What is dollar-cost-averaging? Dollar-cost averaging is an investment technique used during volatile markets to help reduce the risk of timing a single lump-sum investment. By investing a fixed-dollar amount on a regular basis, dollar-cost averaging helps control the effect of market volatility by smoothing out the average cost per investment unit purchased. Over time, dollar-cost averaging could result in a lower average cost and a higher return.

Remember, it’s about sticking with your plan. As you review your portfolio with your advisor, you may find opportunities to improve the tax efficiency of your investments. If you do find there is a need to make changes, there may be a benefit to taking losses now in order to offset any capital gains you reported in the last three tax years, or into the future.

4. Be prepare for the unexpected

COVID-19 has us all reevaluating our current situation to ensure our families are protected in the event of an unexpected emergency. Take the time to review your estate plan and ensure your Wills and Powers of Attorney are up to date and reflect your wishes. Remember the importance of life insurance; review your policy to ensure it’s appropriate for you and your family. Finally, always remember to have a cash reserve – money that is easily accessible in an emergency to cover at least three to six months of living expenses.

Would you be able to continue meeting your financial obligations if the unexpected happened? A sudden illness, disability or death can put a substantial strain on a families’ finances. Making regular payments towards a mortgage, credit card, loan or line of credit may become difficult.

Scotia Creditor Insurance is optional protection that can help pay off your debt or cover your monthly payments in the case of death, certain, specified critical illnesses, disability, job loss or a strike or lockout. It can also bring you peace of mind knowing your family is financially protected if the unexpected happens.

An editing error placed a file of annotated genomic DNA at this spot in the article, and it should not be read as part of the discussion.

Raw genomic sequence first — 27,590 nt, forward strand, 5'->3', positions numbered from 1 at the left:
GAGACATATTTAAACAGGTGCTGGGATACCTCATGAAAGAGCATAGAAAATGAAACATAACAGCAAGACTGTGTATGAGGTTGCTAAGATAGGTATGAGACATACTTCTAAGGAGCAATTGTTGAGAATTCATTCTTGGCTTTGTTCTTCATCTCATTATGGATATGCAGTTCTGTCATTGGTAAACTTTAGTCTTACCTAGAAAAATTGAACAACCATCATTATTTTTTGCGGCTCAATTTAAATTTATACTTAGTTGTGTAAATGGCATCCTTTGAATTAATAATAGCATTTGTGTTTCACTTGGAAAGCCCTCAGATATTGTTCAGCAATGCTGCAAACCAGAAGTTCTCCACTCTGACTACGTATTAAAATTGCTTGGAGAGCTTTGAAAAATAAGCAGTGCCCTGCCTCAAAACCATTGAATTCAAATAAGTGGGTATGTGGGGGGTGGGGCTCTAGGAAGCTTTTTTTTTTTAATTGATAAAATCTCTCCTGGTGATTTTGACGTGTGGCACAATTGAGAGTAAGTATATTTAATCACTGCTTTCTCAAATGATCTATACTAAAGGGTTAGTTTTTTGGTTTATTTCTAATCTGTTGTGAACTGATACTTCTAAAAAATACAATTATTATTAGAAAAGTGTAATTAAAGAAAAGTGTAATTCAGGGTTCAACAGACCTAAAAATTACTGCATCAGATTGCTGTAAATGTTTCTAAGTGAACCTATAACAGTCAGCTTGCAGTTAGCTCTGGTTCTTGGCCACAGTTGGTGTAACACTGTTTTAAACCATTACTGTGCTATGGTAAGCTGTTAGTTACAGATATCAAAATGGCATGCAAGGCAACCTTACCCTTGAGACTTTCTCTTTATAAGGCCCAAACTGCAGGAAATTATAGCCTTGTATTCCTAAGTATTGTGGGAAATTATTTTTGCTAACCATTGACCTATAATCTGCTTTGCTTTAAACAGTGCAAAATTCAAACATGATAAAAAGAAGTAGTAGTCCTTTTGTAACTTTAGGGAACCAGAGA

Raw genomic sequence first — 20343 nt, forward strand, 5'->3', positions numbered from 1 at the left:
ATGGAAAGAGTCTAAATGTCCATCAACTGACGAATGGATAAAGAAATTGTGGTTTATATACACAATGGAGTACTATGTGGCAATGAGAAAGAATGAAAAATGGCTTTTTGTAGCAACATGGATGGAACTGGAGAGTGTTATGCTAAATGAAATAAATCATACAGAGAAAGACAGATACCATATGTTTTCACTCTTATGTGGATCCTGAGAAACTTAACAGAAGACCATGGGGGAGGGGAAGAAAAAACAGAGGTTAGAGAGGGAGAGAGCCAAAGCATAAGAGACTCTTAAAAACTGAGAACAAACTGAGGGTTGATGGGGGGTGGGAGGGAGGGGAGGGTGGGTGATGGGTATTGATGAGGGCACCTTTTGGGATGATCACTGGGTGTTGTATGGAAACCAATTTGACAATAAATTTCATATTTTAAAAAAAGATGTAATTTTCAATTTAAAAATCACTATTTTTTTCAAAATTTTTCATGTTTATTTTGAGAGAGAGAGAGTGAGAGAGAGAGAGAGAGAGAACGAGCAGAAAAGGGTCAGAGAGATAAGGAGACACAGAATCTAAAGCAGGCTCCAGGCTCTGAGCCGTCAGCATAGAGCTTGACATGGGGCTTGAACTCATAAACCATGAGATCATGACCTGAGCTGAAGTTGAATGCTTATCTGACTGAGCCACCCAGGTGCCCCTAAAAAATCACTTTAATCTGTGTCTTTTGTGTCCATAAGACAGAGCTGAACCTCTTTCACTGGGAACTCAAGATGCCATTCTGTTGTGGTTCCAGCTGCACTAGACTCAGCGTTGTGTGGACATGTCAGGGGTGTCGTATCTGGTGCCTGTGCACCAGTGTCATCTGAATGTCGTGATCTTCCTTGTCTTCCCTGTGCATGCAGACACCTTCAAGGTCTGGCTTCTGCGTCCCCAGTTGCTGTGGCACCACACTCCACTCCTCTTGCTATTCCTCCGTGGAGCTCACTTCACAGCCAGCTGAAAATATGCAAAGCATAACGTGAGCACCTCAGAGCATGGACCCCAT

Visit to try out our Protection Planner tool to determine if you have sufficient insurance to cover your credit obligations. You can also speak with a Scotiabank advisor, who will explain the available coverage options and recommend the appropriate solution for your specific financial situation.

5. A financial plan is key

Having a financial plan will help you not to react hastily and make emotional decisions during trying times. A financial plan is designed to help answer three fundamental questions:

  • Where are you now financially?
  • Where would you like to be?
  • And how will you get there?

Whether you want to retire comfortably, make a major purchase, or save for your children’s education – having a financial plan is important. With it, you can take better control of your finances and know you have a plan in place to help you achieve your goals.

With our knowledgeable advisors, financial planning tools and range of investment options to choose from, we can help you create a financial plan that’s right for you. Talk to a Scotiabank advisor today.

Acting on these few basic tips may provide you with some confidence and peace of mind during these uncertain times. While we can’t always control what is happening around us, it is essential to stay focused on what is most important to us and what we can control to help alleviate some stress.


This article originally appeared in Advice Matters.


Legal Disclaimer: This article is provided for information purposes only. It is not to be relied upon as financial, tax or investment advice or guarantees about the future, nor should it be considered a recommendation to buy or sell. Information contained in this article, including information relating to interest rates, market conditions, tax rules, and other investment factors are subject to change without notice and The Bank of Nova Scotia is not responsible to update this information. All third party sources are believed to be accurate and reliable as of the date of publication and The Bank of Nova Scotia does not guarantee its accuracy or reliability. Readers should consult their own professional advisor for specific financial, investment and/or tax advice tailored to their needs to ensure that individual circumstances are considered properly and action is taken based on the latest available information.